The Democrats have eight candidates for their four slots at the debate in Las Vegas in June: Elizabeth Warren, Kamala Harris, Kirsten Gillibrand, Amy Klobuchar, Bernie Sanders, Sherrod Brown, Cory Booker and Joe Biden.
In the Iowa caucuses, which were held on Feb. 3, each candidate took either 22 percent or 27 percent of the vote. It’s a majority that would leave them all on the debate stage. Then again, a caucus win also guarantees the last spot on the debate stage, which will be held in New Hampshire on Feb. 11.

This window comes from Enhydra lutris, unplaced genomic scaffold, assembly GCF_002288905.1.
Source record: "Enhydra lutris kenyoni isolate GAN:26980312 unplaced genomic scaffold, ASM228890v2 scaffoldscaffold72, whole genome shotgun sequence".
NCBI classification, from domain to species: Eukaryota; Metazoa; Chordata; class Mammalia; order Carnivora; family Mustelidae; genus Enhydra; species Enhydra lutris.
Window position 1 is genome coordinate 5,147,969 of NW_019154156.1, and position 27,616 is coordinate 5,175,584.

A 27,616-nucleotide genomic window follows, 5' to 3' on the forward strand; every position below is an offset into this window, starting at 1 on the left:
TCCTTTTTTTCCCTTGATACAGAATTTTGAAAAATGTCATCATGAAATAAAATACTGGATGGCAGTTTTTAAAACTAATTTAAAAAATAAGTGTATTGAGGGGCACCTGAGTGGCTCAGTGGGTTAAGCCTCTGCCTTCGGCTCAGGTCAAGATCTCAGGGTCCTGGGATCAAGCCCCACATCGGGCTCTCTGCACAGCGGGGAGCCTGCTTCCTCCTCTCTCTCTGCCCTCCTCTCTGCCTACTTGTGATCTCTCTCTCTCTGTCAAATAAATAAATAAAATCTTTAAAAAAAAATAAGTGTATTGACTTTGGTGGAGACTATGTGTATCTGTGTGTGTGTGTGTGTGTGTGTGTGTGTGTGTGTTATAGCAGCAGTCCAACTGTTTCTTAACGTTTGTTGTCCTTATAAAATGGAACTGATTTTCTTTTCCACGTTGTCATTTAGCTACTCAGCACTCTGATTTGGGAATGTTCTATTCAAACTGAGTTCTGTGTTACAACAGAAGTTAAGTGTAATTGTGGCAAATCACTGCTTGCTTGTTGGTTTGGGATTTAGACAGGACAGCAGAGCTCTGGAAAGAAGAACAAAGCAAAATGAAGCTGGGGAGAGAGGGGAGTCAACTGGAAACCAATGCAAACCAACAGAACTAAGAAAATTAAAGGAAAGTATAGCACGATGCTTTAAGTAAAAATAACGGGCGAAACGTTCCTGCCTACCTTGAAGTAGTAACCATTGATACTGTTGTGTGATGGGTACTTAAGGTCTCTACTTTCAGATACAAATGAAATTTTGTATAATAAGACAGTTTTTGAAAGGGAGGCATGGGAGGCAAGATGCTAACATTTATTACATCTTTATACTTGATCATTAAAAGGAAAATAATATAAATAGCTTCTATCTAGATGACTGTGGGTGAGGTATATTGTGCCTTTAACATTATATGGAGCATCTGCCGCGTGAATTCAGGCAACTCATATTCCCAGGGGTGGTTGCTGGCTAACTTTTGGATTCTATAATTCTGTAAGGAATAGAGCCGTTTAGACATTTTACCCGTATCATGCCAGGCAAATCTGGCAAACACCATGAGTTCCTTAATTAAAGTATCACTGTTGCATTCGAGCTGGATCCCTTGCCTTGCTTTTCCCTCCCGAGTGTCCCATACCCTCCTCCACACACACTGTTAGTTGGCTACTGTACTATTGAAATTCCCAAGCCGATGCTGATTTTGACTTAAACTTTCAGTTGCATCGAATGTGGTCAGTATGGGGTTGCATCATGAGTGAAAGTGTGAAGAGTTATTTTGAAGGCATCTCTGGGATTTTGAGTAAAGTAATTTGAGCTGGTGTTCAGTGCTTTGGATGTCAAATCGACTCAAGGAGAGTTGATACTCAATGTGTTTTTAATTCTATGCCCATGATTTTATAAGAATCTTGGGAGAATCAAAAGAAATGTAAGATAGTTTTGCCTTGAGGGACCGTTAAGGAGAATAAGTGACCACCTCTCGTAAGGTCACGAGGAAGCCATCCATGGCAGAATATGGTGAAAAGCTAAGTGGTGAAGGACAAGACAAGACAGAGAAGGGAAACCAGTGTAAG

The candidates are campaigning hard in Nevada ahead of the caucuses, and Democratic officials are warning of the possibility of a flood of people voting from absentees. In addition, while the candidates are likely to be a day or two ahead of their rivals on Twitter, a large number of voters may wait until the last minute to log on.
But their combined efforts should leave them roughly on equal footing with the race as a whole. Only two-thirds of likely Democratic caucus-goers actually showed up in Iowa, but when you combine the numbers of those who didn’t vote in the Hawkeye State with those who registered by absentee ballot and the new voters arriving by phone, almost 60 percent of likely voters will be in Nevada.
You can also track the results of the caucus across the country from New Hampshire to California.